On March 2, the Association of Graduate Students Employed at McGill (AGSEM) published an open letter in condemnation of the university’s response – or lack thereof – to issues with its HR system, Workday.
Issues with Workday began following the rollout of the system last August, adding insult to the injury of already precarious working conditions. In December, AGSEM reported that more than 460 Teaching Assistants (TAs) and invigilators had not been paid within thirty days of starting work, more than 180 had not been paid within sixty days of starting work, and at least ten departments had not paid any of their TAs within the first thirty days of their contracts – all violations of Quebec’s Labour Standards Act. Two months into the Winter 2021 term, some McGill employees had still not been remunerated for their labour in Fall 2020, while others continued to face technical difficulties using Workday. “Because most of the jobs going unpaid are filled by students with limited means,” the Montreal Gazette found, “some faculty members have taken to paying them out of their own savings so they can cover rent and food.”
The Daily spoke to Jessica Rose, AGSEM’s Grievance Officer for TAs, to find out more about the open letter and AGSEM’s dealings with McGill. She explained that when AGSEM filed its Workday-related grievances last fall, the University promised it would offer “a fair financial settlement” to all affected. This offer was supposed to be “imminent,” but “[t]hey have now told us that their intention all along was to delay this discussion until the end of the winter semester.”
Frustrated and confused, AGSEM penned the open letter to alert the McGill community to the university administration’s poor handling of this situation. The authors accuse McGill of having “utterly abandoned its graduate students” before addressing such questions as “Has McGill responded with compassion to the financial hardship it has caused student workers?” – it hasn’t, they conclude – and “Does McGill take its obligations as an employer seriously?” – it doesn’t, they conclude. The authors also explain that “AGSEM has filed for arbitration and will seek the maximum penalty for McGill’s violations of employment law.”
Rose says AGSEM has received a written response to the letter from Professor Christopher Manfredi, McGill’s Provost and Vice-Principal (Academic). In this response, however, Manfredi “largely reiterates the sort of statements he has made publicly – mistakes were made, everything’s fine, etc.” In an email to the Daily, AGSEM president Mario Roy affirms that “no concrete resolution has happened yet.”
“Our demand is very reasonable,” says Rose. AGSEM is asking McGill to pay the same penalties students must pay when they can’t make their tuition payments on time: a $50 late fee plus a monthly interest of 1.24 per cent (14.88 per cent per annum). Thus, the longer the university stalls, the more it will have to pay. “At this point,” Rose adds, “they owe hundreds of dollars to each TA affected.” AGSEM is also requesting an investigation, “conducted by responsible parties nominated by stakeholders,” to determine whether McGill should continue using Workday, revert to a previously-used system, or seek out a new system.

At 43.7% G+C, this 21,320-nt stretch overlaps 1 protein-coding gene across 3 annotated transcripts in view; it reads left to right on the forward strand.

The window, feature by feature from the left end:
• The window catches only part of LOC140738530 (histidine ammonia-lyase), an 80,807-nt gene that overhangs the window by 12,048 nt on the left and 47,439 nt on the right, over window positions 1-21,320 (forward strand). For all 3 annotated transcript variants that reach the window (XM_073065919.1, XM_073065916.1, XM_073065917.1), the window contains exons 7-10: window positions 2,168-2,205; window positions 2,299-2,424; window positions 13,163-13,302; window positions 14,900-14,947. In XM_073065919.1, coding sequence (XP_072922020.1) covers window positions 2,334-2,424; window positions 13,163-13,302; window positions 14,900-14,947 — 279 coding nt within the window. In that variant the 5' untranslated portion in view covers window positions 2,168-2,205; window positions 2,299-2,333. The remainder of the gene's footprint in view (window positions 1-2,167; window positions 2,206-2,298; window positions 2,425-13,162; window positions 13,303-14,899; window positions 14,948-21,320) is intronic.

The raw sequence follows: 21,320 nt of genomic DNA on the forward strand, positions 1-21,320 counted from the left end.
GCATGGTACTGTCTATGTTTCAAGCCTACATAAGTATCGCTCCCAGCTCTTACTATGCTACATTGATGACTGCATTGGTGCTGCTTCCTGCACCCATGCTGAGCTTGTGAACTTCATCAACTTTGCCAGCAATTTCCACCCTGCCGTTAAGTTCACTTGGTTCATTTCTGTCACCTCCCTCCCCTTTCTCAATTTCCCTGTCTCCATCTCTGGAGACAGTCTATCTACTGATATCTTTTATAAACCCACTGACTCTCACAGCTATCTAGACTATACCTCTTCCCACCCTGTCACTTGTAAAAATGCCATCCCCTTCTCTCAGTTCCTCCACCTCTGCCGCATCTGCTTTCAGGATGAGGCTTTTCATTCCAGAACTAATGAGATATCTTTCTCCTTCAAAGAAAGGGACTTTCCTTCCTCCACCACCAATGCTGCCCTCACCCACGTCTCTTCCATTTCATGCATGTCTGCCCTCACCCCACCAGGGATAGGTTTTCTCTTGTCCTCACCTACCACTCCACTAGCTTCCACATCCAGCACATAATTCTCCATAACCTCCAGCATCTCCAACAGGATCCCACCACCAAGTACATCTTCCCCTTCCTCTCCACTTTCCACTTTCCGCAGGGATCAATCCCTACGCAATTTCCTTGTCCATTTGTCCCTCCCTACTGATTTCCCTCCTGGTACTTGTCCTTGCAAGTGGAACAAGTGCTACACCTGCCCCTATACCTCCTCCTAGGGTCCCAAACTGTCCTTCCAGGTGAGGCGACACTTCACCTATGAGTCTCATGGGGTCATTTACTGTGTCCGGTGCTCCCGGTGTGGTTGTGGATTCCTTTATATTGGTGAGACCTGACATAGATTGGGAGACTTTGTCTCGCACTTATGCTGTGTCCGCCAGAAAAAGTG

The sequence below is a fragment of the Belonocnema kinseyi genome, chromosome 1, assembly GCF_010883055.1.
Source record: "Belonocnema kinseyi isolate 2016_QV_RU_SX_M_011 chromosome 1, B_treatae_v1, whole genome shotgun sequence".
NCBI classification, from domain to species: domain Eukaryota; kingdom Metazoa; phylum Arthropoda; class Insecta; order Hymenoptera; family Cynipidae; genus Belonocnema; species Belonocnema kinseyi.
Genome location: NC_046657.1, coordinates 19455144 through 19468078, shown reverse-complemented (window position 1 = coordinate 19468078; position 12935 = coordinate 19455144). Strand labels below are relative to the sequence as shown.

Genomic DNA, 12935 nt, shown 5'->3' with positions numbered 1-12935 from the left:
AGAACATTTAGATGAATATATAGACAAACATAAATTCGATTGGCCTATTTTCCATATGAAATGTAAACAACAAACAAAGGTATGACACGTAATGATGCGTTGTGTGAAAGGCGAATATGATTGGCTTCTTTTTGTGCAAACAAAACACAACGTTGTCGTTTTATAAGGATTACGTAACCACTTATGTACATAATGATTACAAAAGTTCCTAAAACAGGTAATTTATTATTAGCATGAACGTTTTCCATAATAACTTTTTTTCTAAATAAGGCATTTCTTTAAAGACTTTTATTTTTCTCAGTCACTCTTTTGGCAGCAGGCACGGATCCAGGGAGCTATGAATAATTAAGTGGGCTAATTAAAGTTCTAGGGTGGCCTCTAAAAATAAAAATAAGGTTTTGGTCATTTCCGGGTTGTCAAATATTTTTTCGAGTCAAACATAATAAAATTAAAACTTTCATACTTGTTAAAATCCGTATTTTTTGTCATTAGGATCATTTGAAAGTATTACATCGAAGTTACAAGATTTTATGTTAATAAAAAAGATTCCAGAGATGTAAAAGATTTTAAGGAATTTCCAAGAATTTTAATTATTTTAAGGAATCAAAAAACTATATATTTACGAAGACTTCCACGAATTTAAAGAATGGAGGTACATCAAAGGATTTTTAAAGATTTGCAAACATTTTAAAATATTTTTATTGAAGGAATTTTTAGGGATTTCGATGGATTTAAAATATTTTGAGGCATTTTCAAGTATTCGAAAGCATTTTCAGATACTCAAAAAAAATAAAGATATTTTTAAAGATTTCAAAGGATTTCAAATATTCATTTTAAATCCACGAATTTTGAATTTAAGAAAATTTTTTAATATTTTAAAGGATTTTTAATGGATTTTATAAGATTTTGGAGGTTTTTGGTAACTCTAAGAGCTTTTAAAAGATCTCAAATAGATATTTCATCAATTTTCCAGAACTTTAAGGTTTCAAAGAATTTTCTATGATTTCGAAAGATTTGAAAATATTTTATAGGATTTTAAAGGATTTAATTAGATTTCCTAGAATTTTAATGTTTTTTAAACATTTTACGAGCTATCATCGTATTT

“At this point,” Rose adds, “they owe hundreds of dollars to each TA affected.”
Something not articulated in the letter, Rose told the Daily, is that “[t]here are multiple forms of wage theft going on here.” First, AGSEM members are contracted to work a fixed number of hours. When they work and are not paid for those hours, their wages are “stolen.” Second, since the start of the Workday rollout, AGSEM has uncovered “a lot of wage theft by misclassification.” A graduate student may be hired as a TA but then asked to also do the work of a grader; McGill will hire them for this second position as well, “just to stretch their budget.” TA’s are paid about half as much for grading work as they are for work associated with their TA position, such as holding conferences, tutorials, and labs, so this practice allows McGill to pay less for the labour of TA’s. Third, the Workday failure has created the problem of “off-the-clock” wage theft. Rose says she’s asked graduate students how much time they’ve spent in “bureaucratic limbo” – a state of communicating back and forth between HR, IT, their departments, and others expected to help them solve problems not only with Workday but also with platforms like myCourses and Zoom. “The most common answer is seven hours,” she says, “but it’s often greater.” None of this time has been compensated for, per Rose.
Asked what McGill’s biggest failure regarding the Workday rollout has been, Rose responded that “Workday’s problems at universities are well-documented” and that McGill “should have listened to stakeholders who had similar problems.” Consultation with unions and associations leading up to the rollout “was not meaningful,” moreover, “and McGill shared virtually no details” – details that would have helped AGSEM adjust its collective agreement with McGill and prepare for technical failures. Eight months into the HR crisis and with no end in sight, Rose concludes that “[w]hen a failure is so systemic, so far-reaching, this is a managerial failure. An executive failure.” McGill’s executives have failed some of its most vulnerable employees, and AGSEM “may begin to feel that McGill should face government fines in addition to punitive damages.”